Click on image to visit site
Thousands of years ago, a civilization that emerged from a brutal war in the Algo star system prospered and flourished, until the day that Mother Brain (the central computer system on the planet Palma) exploded. Palma was destroyed, and the planets that Mother Brain was built to protect began their slow destruction. Ancient maintenance Bio-systems began to break down, releasing terrible monsters on to the planets of the Algo system. From that time, a band of warriors known as Hunters emerged. These mercenaries specialized in the extermination of the Bio-monsters plaguing the villages and cities of Algo.
So begins our story on the planet Motavia... you play a young Hunter named Chaz, who is about to embark on his first assignment. His mission is to rid the star system of the forces of evil forever.
What stuck me first about Phantasy Star IV was the familiar look and feel that I've come to expect from a role playing game, despite the fact that I haven't played for ten years. Some may think of that as a criticism, but I kind of liked that. The game is, after all, designed for the Sega Genesis, not a PC with 50 megs of free hard dive space.
Like in the Ultima game long ago, our hero Chaz is quickly joined by fellow mercenaries hoping to defeat the Dark Force. The party grows to a maximum of five members at any one time. While travelling around the map of Motavia, and other worlds later in the game, we view the party from above. Should the party be attacked, the view shifts to an "over the shoulder" battle view to watch Chaz and his crew rip apart the enemy with a wide array of magic spells or brute force clubbing.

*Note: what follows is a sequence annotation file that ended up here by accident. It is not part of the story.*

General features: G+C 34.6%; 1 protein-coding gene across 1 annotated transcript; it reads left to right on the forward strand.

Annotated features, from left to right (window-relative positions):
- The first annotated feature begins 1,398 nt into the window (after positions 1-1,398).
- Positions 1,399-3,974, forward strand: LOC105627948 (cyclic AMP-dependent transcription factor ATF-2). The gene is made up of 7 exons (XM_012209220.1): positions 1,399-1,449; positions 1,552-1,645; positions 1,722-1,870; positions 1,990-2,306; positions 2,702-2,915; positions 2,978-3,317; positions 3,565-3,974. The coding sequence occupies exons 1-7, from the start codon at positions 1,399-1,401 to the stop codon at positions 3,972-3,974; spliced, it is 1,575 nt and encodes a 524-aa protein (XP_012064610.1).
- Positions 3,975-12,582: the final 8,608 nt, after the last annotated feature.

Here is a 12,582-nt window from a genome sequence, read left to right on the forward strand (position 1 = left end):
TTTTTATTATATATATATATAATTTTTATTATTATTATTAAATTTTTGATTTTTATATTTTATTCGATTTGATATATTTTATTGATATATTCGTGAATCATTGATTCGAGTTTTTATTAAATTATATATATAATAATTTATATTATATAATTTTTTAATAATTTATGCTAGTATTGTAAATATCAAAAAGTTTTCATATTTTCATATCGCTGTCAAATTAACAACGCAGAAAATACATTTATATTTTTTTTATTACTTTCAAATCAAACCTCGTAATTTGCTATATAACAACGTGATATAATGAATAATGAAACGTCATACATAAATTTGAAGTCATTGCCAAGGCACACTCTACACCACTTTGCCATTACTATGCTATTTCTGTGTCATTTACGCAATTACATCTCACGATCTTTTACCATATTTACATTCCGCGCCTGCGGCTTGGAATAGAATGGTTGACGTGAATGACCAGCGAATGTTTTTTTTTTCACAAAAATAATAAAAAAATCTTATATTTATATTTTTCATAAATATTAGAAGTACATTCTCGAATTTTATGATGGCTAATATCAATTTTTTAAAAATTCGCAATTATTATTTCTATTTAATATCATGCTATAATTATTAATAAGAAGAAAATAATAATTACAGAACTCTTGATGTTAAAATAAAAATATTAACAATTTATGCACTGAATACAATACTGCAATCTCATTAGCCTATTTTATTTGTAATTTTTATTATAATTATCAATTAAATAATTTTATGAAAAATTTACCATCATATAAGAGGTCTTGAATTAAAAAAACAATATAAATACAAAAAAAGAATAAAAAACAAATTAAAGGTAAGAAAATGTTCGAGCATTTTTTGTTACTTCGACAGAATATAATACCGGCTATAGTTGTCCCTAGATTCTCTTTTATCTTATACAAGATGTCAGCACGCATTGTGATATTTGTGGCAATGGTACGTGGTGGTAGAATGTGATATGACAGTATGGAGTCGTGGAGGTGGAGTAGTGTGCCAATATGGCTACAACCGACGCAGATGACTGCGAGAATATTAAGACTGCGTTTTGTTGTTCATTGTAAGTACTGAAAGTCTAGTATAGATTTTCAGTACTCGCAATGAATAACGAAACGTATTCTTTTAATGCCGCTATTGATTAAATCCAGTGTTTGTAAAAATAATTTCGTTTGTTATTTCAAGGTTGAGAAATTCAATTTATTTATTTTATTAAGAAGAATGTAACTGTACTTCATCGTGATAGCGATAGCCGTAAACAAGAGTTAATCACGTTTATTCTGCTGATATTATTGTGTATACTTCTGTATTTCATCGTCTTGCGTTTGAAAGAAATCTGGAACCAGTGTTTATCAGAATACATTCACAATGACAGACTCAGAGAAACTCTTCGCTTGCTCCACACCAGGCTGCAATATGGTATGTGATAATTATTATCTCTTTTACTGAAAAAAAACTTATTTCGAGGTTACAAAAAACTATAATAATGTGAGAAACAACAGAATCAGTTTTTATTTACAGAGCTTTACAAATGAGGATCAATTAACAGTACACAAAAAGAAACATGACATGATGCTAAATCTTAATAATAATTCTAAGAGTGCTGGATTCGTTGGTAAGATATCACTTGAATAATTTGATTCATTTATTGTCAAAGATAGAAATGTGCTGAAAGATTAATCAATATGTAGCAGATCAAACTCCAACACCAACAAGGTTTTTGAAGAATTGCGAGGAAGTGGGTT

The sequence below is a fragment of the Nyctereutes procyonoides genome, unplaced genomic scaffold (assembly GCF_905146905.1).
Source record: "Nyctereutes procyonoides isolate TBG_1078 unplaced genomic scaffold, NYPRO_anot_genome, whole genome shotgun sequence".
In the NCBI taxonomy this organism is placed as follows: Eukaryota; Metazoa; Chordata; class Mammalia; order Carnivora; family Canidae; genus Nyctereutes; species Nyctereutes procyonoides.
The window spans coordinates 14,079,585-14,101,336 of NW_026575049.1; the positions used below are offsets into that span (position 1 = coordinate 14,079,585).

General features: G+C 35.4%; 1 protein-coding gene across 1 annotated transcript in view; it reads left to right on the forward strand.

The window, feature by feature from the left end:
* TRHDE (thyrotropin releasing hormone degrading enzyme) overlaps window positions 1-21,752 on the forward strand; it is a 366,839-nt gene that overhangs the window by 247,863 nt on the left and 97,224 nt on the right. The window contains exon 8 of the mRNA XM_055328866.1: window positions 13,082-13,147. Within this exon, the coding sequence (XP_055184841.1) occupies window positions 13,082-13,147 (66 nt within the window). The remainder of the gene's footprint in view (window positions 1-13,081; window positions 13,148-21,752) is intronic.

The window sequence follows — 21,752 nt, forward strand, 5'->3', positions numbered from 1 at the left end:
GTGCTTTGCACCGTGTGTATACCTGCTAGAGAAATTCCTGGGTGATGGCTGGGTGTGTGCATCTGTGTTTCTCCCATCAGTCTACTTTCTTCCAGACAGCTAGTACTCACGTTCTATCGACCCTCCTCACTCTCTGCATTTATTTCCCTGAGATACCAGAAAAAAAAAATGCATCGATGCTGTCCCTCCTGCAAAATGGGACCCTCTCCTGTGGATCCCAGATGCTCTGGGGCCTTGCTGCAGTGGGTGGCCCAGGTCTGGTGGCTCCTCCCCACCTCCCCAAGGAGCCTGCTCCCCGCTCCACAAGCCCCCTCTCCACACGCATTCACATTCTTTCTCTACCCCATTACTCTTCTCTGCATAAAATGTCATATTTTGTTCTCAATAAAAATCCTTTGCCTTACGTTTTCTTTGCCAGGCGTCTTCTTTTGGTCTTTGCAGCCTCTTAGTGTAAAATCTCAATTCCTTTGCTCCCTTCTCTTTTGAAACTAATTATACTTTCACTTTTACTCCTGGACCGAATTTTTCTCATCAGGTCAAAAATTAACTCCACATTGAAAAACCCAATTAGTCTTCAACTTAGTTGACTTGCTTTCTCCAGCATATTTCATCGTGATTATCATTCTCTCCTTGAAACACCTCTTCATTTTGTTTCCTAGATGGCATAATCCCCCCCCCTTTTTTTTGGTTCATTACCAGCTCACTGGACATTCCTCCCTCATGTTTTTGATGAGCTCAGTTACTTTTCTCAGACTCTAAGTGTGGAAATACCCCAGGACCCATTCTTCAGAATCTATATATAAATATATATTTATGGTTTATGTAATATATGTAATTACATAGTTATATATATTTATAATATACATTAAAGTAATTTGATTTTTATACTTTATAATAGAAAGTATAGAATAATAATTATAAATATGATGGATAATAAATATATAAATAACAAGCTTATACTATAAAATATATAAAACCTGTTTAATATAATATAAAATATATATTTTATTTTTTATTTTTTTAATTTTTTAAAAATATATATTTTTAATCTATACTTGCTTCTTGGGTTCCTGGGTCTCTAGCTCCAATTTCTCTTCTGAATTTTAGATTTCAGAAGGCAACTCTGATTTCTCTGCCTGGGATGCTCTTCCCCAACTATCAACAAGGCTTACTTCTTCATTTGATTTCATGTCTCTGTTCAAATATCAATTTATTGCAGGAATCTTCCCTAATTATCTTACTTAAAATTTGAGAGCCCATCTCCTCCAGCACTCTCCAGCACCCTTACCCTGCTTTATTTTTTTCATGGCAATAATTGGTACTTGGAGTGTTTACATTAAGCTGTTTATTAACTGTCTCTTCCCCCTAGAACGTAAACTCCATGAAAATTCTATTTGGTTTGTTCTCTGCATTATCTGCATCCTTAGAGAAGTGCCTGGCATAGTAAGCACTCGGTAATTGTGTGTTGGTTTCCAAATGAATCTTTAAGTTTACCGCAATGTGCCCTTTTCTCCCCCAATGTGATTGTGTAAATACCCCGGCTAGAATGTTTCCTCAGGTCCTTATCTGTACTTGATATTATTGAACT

Each of the teams members is particularly gifted in either magic and/or fighting skills. Chaz, for example, is a first rate swordsman but has been known to cast a wicked spell or two. The characters improve their skills throughout the game by blasting monsters into oblivion, thereby picking up experience points.
One of the more interesting features of the battle scene is the party's ability to match-up each other's powers into one massive magic spell. The game's manual says their are 15 such "combination" attacks, but I couldn't quite find them all. One of the easier combo attacks to find is called "Fire Storm". Basically, what happens is two of your characters cast simultaneous spells. The resulting attack is a whirlwind of fire that surrounds, and most likely kills, all the enemy characters on the screen. However, as you might expect, each spell or fighting skill is not always appropriate for all enemies. I recall one particular occasion where I became cocky and sent only one character in to attack with her patented "DEATH" skill, which the manual assured me would kill the enemy with an unimpaired blade cut to the vital organs. Unfortunately, the attack had no effect whatsoever and I soon found my characters dead. I could almost hear Daffy Duck saying "Ooops, I got the darn thing in reverse!!"
Luckily, my game had recently been saved and I was able to reload while only losing the last few minutes of my adventure. The game offers the player an option to save three separate games, which is good for families playing together or for the gamer who just wants to relive certain key moments or battles.
Music was pretty much standard fare for a Sega game. I was neither overly impressed by the score nor did I reach for the volume button on my remote each time I played.
Review written by Mike McGrath
Sega of America Inc.,
255 Shoreline Drive,
Redwood City, CA 94065
Sega Europe Ltd.,
247 Cromwell Road,
London SW5 9GA
Sega Video Games Netherlands B.V.,
1273 Na Huizen.
Copyright © 1995 Coming Soon Magazine! All Rights Reserved.
Reproduction in whole or in part, in any form or medium without express written permission of Coming Soon Magazine is prohibited.